David Beckham, Wayne Rooney and Steven Gerrard face bills over suspected tax avoidance scheme
The sportsmen are two of a string of stars involved in an investment scheme under investigation
Ingenious Media, a firm offering tax efficient film investment schemes, has written to 1,300 past and present investors to warn them that a Revenue & Customs crackdown in tax avoidance schemes may “adversely affect investors”.
A tribunal on the issue will start in November, but new rules introduced by Chancellor George Osborne will force anyone who has invested into potential tax avoidance schemes to pay upfront before a hearing takes place and the companies are challenged in court.
The bills start at tens of thousands ranging to millions and will be issued to up to 33,000 people. Investors will be refunded only if the suspected company wins its case in court.
High-profile names to have invested in Ingenious also include Anne Robinson, Andrew Lloyd Webber, Ant and Dec and Universal music chief executive Lucian Grainge.
Beckham’s publicist, Simon Oliviera, denied that the retired footballer had ever avoided tax.
"We don’t discuss the private financial matters of our clients, however as we have said on many occasions the Beckhams have always paid their taxes in full and have never been involved in aggressive tax avoidance schemes," he told The Independent. "They have also been long-time supporters of the creative industries and made a number of successful investments over the years."
Spokespeople for Robinson, Gerrard, Rooney, Ant and Dec could not be reached.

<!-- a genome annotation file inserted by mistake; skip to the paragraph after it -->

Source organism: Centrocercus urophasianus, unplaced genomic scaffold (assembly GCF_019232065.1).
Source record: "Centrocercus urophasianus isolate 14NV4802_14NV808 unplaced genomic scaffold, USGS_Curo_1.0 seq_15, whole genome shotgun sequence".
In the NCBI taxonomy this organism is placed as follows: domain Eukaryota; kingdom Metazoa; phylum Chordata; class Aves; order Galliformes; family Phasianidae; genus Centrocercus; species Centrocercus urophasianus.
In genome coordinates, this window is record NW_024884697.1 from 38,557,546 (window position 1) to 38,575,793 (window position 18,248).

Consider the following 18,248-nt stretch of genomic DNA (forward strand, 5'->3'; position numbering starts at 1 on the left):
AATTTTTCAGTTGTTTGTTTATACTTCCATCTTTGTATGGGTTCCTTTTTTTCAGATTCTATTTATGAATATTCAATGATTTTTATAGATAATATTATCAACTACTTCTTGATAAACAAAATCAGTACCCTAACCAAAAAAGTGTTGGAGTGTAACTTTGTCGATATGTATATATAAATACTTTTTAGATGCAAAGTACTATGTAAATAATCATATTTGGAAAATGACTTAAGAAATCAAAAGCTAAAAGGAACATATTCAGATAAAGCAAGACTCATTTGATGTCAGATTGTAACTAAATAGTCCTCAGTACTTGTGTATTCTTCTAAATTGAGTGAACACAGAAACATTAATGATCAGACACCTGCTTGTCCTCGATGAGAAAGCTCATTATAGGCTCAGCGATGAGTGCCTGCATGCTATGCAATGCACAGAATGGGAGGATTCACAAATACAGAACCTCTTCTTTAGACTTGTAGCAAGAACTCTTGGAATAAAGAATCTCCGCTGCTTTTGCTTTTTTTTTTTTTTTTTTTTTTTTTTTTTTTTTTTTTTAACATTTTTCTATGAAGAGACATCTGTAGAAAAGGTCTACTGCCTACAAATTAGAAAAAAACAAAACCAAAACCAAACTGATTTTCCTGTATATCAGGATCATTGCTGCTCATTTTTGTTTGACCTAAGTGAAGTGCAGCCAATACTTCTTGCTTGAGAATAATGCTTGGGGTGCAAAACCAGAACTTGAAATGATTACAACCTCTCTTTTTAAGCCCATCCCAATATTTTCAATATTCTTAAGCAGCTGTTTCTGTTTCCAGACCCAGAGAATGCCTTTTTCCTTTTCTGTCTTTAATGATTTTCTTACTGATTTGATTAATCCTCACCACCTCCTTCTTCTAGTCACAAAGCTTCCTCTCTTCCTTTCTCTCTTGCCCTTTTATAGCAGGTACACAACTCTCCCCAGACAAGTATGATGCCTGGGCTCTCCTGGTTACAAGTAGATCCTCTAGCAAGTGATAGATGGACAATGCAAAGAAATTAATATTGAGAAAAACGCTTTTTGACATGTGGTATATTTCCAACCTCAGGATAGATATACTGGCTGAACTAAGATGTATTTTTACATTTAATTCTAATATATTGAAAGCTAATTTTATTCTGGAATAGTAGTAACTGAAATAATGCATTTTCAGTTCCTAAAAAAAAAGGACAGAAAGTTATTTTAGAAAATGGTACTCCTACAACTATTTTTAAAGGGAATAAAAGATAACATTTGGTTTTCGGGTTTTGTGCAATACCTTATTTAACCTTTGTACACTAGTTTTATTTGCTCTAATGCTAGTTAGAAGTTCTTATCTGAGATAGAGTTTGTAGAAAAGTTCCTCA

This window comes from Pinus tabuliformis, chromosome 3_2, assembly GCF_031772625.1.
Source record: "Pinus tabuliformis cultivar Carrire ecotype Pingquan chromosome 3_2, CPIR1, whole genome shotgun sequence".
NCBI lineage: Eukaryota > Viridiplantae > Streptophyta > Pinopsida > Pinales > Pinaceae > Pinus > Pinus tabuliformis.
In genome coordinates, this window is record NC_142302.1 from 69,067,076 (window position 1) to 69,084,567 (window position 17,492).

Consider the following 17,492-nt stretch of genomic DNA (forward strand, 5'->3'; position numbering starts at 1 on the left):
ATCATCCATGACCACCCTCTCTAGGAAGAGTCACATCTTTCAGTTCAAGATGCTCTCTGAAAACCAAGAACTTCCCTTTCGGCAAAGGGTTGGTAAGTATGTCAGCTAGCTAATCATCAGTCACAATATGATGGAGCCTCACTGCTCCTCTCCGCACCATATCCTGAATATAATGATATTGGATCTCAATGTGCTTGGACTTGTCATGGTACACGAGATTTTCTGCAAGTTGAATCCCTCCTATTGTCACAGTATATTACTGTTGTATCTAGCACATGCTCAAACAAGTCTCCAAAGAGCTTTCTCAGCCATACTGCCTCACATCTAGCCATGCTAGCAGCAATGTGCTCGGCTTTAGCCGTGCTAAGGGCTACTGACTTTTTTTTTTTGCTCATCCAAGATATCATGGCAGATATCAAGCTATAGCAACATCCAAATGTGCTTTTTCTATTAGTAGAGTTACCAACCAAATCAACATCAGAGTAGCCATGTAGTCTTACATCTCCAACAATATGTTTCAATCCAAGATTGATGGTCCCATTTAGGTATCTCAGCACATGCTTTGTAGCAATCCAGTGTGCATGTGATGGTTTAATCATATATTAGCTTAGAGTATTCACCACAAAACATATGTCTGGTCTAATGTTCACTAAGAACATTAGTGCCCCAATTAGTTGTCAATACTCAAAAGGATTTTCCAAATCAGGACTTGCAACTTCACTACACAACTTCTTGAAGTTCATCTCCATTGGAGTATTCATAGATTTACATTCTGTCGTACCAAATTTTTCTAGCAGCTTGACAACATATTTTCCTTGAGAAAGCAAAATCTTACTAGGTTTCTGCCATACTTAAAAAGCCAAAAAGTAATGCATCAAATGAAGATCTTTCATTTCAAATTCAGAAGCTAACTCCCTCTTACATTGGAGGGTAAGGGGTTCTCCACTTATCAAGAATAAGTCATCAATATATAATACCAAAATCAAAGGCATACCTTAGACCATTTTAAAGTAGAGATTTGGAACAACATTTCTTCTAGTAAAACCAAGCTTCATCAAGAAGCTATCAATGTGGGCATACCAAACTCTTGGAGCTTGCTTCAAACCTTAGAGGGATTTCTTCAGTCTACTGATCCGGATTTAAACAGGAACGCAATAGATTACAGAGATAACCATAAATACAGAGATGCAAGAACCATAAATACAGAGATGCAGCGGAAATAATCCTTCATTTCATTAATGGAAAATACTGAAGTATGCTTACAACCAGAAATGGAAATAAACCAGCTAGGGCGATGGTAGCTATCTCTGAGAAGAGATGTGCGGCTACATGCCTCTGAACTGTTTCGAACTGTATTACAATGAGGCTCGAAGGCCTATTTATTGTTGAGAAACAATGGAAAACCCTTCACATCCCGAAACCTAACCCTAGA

Lloyd Webber's representative declined to comment.
Ingenious Media operates around partnerships that invest in leading Hollywood film such as Life of Pi and Avatar, the Times reports. Investors were able to claim tax relief through initial money spent by the respective partnership on the film rights.
Ingenious has described the due payments as "fundamentally unjust".
"Ingenious is proud of its record in financing hit films, including Avatar, Life of Pi and The Best Exotic Marigold Hotel, which have generated more than £1billion of taxable revenue for the UK Treasury," the company said in a statement.
The HM Revenue & Customs doesn't "comment on individual cases", but a spokesperson said:
"We are always happy to help the increasing numbers who want to disentangle themselves from the increasingly fruitless practice of tax avoidance.
"As we revealed last week a £1billion reinvestment in HMRC has delivered an £18billion return from tackling non compliance."
Ingenious isn't the only alleged tax avoidance scheme to hit headlines today: another firm called Liberty has been similarly accused, a company invested in by Sir Michael Caine and George Michael.
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